This is the group’s second album (they released their first in 1992) and in this “Volume Two” they have made a major artistic statement. Intended to be a modern mummers play, it completely hits the mark through an approach that fuses ancient and contemporary elements in a way that captures the moment in a most captivating fashion.
Vallely (vocals, concertina) is joined here by an exceptional group that includes Barry Lynch (bouzouki, guitar, whistle, cajon, bass, vocals); Anne Hart (spoken word); Larry Hart (banjo, guitar, vocals); Anne June Callaghan (guitar, vocals); Robert McGleenan (fiddle); Johnny McGuinness (keyboard); Anna McGuinness (vocal); and Fiachra Meek (uilleann pipes, low whistle, bodhrán), each of whom delivers performances with great conviction. Lynch and McGuinness, whose work in arranging and in bringing this project to fruition was substantial, deserve special mention.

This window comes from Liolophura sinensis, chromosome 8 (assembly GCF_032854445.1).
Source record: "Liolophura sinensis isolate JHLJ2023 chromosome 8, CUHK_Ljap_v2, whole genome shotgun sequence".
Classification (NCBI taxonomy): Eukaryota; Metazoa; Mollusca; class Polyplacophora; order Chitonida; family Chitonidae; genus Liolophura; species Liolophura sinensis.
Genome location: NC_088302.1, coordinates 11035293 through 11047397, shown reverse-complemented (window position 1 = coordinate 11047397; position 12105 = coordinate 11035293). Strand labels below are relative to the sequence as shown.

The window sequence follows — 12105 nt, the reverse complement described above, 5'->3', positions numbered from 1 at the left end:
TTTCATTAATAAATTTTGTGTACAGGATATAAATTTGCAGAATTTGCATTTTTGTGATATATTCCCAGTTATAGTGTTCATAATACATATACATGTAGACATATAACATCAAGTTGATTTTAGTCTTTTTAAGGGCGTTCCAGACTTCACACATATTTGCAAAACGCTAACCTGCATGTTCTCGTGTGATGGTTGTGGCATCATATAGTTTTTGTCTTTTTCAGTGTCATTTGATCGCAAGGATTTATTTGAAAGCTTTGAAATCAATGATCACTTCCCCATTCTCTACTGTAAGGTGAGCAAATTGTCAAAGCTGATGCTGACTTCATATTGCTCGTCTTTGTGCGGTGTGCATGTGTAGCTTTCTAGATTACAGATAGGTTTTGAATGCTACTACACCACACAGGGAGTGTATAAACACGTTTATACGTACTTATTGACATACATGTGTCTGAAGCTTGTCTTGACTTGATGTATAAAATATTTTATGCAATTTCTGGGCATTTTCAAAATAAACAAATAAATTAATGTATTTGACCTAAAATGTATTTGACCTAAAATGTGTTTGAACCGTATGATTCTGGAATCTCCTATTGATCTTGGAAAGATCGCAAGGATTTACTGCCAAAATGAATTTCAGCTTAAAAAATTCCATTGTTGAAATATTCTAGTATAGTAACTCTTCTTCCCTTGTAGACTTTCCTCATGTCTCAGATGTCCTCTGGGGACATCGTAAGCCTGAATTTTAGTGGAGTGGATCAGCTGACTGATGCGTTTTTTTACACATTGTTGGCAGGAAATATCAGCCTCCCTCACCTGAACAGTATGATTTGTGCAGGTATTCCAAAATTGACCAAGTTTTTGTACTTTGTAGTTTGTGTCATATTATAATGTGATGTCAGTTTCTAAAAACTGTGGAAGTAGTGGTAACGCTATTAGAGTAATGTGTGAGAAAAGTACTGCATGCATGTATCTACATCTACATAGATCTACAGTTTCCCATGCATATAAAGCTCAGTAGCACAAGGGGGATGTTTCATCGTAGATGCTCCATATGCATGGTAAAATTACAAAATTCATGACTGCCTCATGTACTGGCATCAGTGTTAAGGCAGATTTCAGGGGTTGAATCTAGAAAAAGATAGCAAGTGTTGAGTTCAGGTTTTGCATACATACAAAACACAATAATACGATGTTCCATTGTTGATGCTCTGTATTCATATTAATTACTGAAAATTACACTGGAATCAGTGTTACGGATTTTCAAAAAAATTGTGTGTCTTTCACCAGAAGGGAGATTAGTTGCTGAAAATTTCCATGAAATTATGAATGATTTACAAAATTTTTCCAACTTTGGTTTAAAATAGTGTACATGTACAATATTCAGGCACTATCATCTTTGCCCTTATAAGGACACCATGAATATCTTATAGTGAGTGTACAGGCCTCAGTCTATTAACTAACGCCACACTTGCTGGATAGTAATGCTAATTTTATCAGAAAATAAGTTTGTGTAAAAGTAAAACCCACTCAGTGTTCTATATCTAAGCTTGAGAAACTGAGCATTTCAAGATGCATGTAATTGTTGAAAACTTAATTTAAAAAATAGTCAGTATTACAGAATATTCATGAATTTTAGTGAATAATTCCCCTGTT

The album bubbles with influences and ideas. It is, of course, deeply rooted in the history of mumming: the characters, dramatic sequences, and figurative tropes found throughout will likely be familiar to anyone interested in the mumming tradition. But verse taken from Seamus Heaney’s "St. Kevin and the Blackbird” (“St. Kevin”), Jinx Lennon’s “St. Brigid’s Shrine” (“St. Brigid”), Denis Florence MacCarthy’s “The Paradise Of Birds” ("St. Brendan”), John Montague’s “Like Dolmens Round My Childhood” (“The Druid”), Albert Camus’s “The Plague” (“Covid”), and “Armagh” by W R Rodgers, give these sequences added depth and a different sort of relevance. Add the music, which draws heavily from traditional repertory but also moves beyond a “pure drop” sensibility, covers a lot of ground and pushes the material in still different and charming directions.
The first album was released in 1992.